I recently removed several unused books from one of the shelves in my office at church, and as I looked at some of them, I realized I should never have bought them. Some of the other books I removed had found their way into my possession because I claimed them off of some freebie table. I should have let those books remain as orphans on that freebie table. There are other books that I bought thinking they would become long-term resources for my ministry, but trends change.
My shelves are organized by themes. Some shelves feature books on counseling while others feature history books. I have a few shelves filled with Bible studies, and others are filled with books about worship. I probably still have too many books that languish in loneliness with no one interested in opening them. But when I look at my shelves, I am thankful for the top row of books—books I will never leave as orphans on a freebie table.
In the beginning of my ministry, I searched my father’s shelves, grabbing the books he told me were either foundational or ones that helped him sort his way through the ruts that happen in the ministry. At the time, he wasn’t ready yet to get rid of his top row of books. But a few more years passed, and then I received my chance. I grabbed a few boxes and went to his office. I filled the boxes carefully, and then gleefully arrived at my own office. I know that for others this moment of joy could seem nerdy. But now on my book shelves I have a set of Luther’s Works, and I have begun my subscription to new editions that are regularly being published.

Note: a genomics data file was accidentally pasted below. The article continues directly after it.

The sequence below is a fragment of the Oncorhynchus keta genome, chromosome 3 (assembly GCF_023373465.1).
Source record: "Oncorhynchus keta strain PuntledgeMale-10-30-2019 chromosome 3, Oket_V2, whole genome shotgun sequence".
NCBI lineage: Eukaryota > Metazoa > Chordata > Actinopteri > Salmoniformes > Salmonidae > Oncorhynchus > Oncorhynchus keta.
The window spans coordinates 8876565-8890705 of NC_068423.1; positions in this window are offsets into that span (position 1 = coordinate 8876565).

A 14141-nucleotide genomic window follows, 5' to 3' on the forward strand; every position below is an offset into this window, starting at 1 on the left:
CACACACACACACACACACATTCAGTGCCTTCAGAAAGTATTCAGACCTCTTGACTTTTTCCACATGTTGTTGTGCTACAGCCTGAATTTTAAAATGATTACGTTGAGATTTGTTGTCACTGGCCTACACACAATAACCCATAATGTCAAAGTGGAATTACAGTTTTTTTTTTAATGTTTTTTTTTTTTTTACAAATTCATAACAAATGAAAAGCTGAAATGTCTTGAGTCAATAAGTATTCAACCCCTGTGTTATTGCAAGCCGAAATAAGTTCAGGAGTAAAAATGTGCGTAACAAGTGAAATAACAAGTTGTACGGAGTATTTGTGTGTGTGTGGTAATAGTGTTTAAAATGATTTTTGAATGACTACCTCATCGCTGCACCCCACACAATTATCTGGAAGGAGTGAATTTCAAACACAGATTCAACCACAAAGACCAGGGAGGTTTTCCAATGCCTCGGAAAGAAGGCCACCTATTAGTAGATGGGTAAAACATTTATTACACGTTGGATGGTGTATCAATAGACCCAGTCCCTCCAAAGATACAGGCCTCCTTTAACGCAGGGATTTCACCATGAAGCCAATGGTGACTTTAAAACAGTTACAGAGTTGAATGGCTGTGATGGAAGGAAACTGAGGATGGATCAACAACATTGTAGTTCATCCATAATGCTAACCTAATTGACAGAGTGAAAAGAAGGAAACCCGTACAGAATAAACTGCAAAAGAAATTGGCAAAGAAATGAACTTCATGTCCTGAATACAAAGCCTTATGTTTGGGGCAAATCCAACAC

My grandfather was the first to begin this tradition of buying Luther’s Works. I remember my dad sharing with me a story of my grandmother receiving his books in the mail. She, too, would read them, and then she would engage in theological conversations with my grandfather. My Aunt Rita reminded me that my grandmother had a keen interest in all of Scripture and often went with Grandpa to the pastors’ get-togethers. She became very knowledgeable and got into deep discussions with other pastors and their wives. Her desire to have rich conversations about theology was fueled by her love for the written Word.
When my grandmother was a senior in high school, her house burned to the ground. She couldn’t go to college as she had planned and deeply desired. Instead, she ended up going to business school in Hannibal, Missouri. One February, she met the young and handsome new pastor, and they married in December. Her education continued throughout her life. When I read the Luther’s Works volumes that rest on my selves, I am connected to the power of the words on those pages to excite faith and encourage conversations about the promises of God.
I also have the Logos edition of Luther’s Works which is helpful for searching specific words or phrases, but I still find myself looking up to that top shelf. I grab a volume down from that shelf and flip through the pages. My grandfather died when I was seven. My grandmother died when I was twelve. The smell, the touch, and the sound of the pages in my hand help confirm to me the power of the Word of God to build relationships.